Is your Commenting System putting people off engaging with your blog?
Every blogger and business owner wants to open up their website in the morning to a load of fun and interesting comments on their content. Comments are a great way to see how engaging your writing is, and find out key information about your readers'/customers' needs.
However, there are several barriers your audience may come across when faced with leaving a comment. If they're struggling to find the comments section, or indeed if there is more than one comment section (some sites have native and Facebook commenting systems installed at the same time), this may put them off. If they're in any kind of rush, they aren't going to hang around to work things out.
WordPress, Jetpack and Squarespace Commenting Systems
With WordPress you have several options, as there are a number of plugins to choose from. If you decide on WordPress' or Squarespace's native system, Jetpack comments, or something else along those lines, there are some things you should note:
- Including a CAPTCHA form is a big barrier to commenting. Instead, use an anti-spam plugin like Askimet to keep bots off your blog.
- Requiring people to leave their email address could deter those who want privacy.
- When someone selects the 'Subscribe to further updates' button, they then receive a further 'Please confirm your subscription' email. Most people will forget to do this, and therefore will never know if you replied. This kills any kind of two-way conversation on your blog.
- Even if they do confirm, they will then receive an email every time someone comments on that blog post, which can get irritating and may make them want to unsubscribe anyway.
- Allowing 'Guest Commenting' is okay, but that person will never know if you have responded because they haven't left enough details, again, killing conversation.
These may seem harsh, but for a lot of people, it's true. And you don't want to miss out on 'a lot of people' commenting on those blog posts you've worked hard on, right?
This third party commenting system is available as a plugin on many different web-platforms, including WordPress and Squarespace. You sign up once, and you'll stay logged in forever (or until you clear your browser cache!), meaning that all your details are all ready to go when you go to comment on a blog with a Disqus system. No need to fill in boxes for your 'name' and 'email'; just write and post.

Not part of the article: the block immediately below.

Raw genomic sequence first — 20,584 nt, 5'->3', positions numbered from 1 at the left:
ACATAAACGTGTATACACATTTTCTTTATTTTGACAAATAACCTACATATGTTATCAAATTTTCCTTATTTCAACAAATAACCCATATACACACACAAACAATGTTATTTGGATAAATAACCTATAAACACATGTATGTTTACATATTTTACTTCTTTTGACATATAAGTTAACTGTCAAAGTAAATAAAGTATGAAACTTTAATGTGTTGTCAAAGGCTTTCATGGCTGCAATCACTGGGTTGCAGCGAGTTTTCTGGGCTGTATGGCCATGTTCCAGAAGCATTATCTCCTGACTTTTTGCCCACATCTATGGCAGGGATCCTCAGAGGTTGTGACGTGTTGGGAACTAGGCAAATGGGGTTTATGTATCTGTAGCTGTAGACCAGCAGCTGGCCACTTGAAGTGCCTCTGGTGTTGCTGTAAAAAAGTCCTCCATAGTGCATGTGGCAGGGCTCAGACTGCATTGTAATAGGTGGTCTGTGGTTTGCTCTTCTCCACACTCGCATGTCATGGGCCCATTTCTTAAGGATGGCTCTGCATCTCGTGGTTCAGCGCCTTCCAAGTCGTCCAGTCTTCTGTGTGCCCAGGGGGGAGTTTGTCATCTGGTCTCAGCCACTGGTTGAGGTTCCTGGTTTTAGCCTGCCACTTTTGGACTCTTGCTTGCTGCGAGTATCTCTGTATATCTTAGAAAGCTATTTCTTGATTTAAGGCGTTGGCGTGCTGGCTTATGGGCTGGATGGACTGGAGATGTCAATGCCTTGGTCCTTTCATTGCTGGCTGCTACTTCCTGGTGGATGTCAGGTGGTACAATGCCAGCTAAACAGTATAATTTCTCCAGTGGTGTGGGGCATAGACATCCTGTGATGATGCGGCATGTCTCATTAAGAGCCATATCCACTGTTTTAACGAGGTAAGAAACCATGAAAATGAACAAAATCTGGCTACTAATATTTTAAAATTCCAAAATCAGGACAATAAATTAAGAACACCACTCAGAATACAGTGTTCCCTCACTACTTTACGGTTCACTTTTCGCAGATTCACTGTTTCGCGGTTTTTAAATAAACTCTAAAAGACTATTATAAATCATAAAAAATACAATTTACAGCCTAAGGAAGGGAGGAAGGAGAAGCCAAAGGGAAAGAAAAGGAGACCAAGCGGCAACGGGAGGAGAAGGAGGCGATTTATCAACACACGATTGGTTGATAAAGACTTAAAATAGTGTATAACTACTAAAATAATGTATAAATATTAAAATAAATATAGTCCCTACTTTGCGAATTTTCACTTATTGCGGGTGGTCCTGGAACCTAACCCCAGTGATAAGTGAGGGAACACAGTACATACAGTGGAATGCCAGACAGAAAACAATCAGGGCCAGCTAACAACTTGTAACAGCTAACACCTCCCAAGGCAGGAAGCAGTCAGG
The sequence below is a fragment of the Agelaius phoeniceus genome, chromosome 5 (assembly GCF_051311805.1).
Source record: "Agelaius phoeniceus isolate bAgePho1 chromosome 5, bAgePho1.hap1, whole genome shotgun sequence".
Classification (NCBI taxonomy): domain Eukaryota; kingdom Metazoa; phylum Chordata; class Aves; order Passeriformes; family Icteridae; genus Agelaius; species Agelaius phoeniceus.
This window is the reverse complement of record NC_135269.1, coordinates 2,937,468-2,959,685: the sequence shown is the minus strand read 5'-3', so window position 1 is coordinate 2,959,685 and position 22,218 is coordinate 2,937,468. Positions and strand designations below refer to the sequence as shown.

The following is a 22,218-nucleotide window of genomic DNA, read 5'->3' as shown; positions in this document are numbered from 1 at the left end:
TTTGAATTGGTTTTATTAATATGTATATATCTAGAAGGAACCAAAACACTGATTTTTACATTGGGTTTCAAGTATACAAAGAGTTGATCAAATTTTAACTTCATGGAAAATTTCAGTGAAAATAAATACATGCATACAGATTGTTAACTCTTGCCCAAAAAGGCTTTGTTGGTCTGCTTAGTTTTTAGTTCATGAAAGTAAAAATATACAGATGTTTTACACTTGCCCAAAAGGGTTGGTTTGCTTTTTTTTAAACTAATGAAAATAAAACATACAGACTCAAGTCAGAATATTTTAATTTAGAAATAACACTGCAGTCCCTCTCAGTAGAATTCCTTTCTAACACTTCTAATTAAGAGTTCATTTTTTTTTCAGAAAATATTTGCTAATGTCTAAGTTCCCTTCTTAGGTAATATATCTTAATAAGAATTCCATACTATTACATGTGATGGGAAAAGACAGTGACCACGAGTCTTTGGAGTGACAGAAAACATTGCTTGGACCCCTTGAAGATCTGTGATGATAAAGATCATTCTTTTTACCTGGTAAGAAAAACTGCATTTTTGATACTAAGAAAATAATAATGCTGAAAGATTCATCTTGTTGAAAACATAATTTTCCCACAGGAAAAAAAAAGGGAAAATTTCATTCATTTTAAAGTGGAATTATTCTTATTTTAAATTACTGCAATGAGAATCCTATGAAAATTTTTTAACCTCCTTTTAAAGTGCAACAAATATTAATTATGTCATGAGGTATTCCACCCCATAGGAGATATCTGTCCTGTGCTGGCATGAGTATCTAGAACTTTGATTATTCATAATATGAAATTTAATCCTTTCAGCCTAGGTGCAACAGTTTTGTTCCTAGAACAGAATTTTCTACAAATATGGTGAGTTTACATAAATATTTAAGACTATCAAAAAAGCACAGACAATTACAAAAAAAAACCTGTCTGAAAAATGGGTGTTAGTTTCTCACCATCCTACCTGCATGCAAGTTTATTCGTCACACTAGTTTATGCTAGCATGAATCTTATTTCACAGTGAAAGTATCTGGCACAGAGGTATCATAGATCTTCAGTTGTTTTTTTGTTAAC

Here is why I would recommend blogger use Disqus, in bullet point format (just in case you're a scanner like me!):
- Log in once, and stay logged in
- Have a full profile with avatar, bio, and social/website links if people want to find out more
- Build 'reputation' for commenting and showing some love!
- Comment with one click on hundreds of thousands of blogs across the inter-web
- 'Up-vote' comments as a form of 'Like'
- Get notifications in Disqus every time someone replies or 'up-votes' you
- See notifications from the comment system on any blog
- Moderate easily & quickly
Of course, everything comes with some down-sides (as is life!). Be aware that:
- It requires an initial sign up, so people who have never used Disqus before may be put off commenting (this is turned positive though, because people who do you Disqus are SO much more likely to comment than if you were using something else)
- You can't customise the system (no brand colours, no nothing)
I'm sure this will be a cause for debate, and there could well be some greater commenting systems out there, but in terms of popularity, Disqus is one of the market leaders, meaning people are more likely to be using it & expecting to see it on your blog.
I follow many amazing blogs, but I am time-poor, so honestly if I go to comments section and I need to fill in my name, email address etc, or log in to something, I prefer not to comment at all. It's lazy I know, and of course I make the exception if the post is great and I've got something important to say!